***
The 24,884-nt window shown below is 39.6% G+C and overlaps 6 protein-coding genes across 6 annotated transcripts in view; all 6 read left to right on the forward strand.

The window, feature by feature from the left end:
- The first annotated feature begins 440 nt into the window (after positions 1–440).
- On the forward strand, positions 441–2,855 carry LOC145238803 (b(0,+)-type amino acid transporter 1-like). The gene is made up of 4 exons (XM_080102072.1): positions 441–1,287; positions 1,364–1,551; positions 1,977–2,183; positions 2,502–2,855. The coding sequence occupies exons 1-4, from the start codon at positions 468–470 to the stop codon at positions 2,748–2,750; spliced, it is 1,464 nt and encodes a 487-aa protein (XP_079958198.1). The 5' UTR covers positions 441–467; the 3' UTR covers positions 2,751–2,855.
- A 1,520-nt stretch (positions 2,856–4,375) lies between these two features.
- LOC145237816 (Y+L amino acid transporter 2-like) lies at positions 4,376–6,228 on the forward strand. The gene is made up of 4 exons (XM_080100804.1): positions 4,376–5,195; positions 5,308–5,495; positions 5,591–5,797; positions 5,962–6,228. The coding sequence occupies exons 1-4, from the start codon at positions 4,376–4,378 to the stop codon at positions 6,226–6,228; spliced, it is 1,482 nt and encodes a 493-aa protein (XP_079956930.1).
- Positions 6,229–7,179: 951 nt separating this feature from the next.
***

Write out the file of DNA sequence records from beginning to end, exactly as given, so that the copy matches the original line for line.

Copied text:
The 24,884-nt window shown below is 39.6% G+C and overlaps 6 protein-coding genes across 6 annotated transcripts in view; all 6 read left to right on the forward strand.

The window, feature by feature from the left end:
- The first annotated feature begins 440 nt into the window (after positions 1–440).
- On the forward strand, positions 441–2,855 carry LOC145238803 (b(0,+)-type amino acid transporter 1-like). The gene is made up of 4 exons (XM_080102072.1): positions 441–1,287; positions 1,364–1,551; positions 1,977–2,183; positions 2,502–2,855. The coding sequence occupies exons 1-4, from the start codon at positions 468–470 to the stop codon at positions 2,748–2,750; spliced, it is 1,464 nt and encodes a 487-aa protein (XP_079958198.1). The 5' UTR covers positions 441–467; the 3' UTR covers positions 2,751–2,855.
- A 1,520-nt stretch (positions 2,856–4,375) lies between these two features.
- LOC145237816 (Y+L amino acid transporter 2-like) lies at positions 4,376–6,228 on the forward strand. The gene is made up of 4 exons (XM_080100804.1): positions 4,376–5,195; positions 5,308–5,495; positions 5,591–5,797; positions 5,962–6,228. The coding sequence occupies exons 1-4, from the start codon at positions 4,376–4,378 to the stop codon at positions 6,226–6,228; spliced, it is 1,482 nt and encodes a 493-aa protein (XP_079956930.1).
- Positions 6,229–7,179: 951 nt separating this feature from the next.